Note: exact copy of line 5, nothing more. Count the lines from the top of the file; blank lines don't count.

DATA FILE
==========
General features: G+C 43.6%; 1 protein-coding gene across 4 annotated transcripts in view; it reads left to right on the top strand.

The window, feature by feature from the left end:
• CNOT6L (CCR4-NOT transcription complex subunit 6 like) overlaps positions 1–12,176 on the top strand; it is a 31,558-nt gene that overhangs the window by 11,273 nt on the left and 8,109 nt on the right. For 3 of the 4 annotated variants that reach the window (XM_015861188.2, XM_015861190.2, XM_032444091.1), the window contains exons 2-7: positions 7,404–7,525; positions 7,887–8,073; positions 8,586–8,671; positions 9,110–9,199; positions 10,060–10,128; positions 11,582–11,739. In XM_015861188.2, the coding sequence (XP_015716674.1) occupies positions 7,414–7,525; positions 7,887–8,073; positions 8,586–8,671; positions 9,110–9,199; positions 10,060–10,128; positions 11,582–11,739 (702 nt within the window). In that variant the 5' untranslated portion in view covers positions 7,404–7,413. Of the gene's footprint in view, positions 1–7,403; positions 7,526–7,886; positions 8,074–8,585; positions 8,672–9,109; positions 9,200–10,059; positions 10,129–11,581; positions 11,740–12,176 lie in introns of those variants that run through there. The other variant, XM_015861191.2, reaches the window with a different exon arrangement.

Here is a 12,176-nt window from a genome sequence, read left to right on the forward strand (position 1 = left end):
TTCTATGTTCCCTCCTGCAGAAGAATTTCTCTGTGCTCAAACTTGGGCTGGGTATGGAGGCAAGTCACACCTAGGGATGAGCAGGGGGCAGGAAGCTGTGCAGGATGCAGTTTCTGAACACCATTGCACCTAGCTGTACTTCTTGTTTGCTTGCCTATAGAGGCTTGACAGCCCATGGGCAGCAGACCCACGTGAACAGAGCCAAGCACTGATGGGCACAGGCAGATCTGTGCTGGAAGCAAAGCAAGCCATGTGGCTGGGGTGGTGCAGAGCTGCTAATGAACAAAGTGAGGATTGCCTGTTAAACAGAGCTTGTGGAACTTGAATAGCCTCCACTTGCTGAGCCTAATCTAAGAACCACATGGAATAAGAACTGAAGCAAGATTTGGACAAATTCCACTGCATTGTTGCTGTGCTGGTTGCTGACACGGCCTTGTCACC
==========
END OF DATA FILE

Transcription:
TTCTATGTTCCCTCCTGCAGAAGAATTTCTCTGTGCTCAAACTTGGGCTGGGTATGGAGGCAAGTCACACCTAGGGATGAGCAGGGGGCAGGAAGCTGTGCAGGATGCAGTTTCTGAACACCATTGCACCTAGCTGTACTTCTTGTTTGCTTGCCTATAGAGGCTTGACAGCCCATGGGCAGCAGACCCACGTGAACAGAGCCAAGCACTGATGGGCACAGGCAGATCTGTGCTGGAAGCAAAGCAAGCCATGTGGCTGGGGTGGTGCAGAGCTGCTAATGAACAAAGTGAGGATTGCCTGTTAAACAGAGCTTGTGGAACTTGAATAGCCTCCACTTGCTGAGCCTAATCTAAGAACCACATGGAATAAGAACTGAAGCAAGATTTGGACAAATTCCACTGCATTGTTGCTGTGCTGGTTGCTGACACGGCCTTGTCACC